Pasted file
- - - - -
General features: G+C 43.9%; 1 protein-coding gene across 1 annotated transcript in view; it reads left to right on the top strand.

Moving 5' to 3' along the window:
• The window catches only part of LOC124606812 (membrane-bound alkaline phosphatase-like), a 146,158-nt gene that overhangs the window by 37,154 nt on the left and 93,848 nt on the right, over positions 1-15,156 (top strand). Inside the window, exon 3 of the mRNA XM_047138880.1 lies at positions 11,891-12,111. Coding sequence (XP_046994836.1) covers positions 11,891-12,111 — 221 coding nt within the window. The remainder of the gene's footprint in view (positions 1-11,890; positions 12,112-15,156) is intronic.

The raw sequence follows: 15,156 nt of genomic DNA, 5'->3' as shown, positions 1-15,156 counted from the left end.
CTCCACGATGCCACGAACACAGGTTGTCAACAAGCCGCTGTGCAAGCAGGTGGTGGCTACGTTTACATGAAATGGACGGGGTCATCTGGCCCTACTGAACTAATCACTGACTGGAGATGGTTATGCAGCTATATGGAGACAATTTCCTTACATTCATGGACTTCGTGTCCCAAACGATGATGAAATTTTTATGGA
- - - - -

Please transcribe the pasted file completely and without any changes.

General features: G+C 43.9%; 1 protein-coding gene across 1 annotated transcript in view; it reads left to right on the top strand.

Moving 5' to 3' along the window:
• The window catches only part of LOC124606812 (membrane-bound alkaline phosphatase-like), a 146,158-nt gene that overhangs the window by 37,154 nt on the left and 93,848 nt on the right, over positions 1-15,156 (top strand). Inside the window, exon 3 of the mRNA XM_047138880.1 lies at positions 11,891-12,111. Coding sequence (XP_046994836.1) covers positions 11,891-12,111 — 221 coding nt within the window. The remainder of the gene's footprint in view (positions 1-11,890; positions 12,112-15,156) is intronic.

The raw sequence follows: 15,156 nt of genomic DNA, 5'->3' as shown, positions 1-15,156 counted from the left end.
CTCCACGATGCCACGAACACAGGTTGTCAACAAGCCGCTGTGCAAGCAGGTGGTGGCTACGTTTACATGAAATGGACGGGGTCATCTGGCCCTACTGAACTAATCACTGACTGGAGATGGTTATGCAGCTATATGGAGACAATTTCCTTACATTCATGGACTTCGTGTCCCAAACGATGATGAAATTTTTATGGA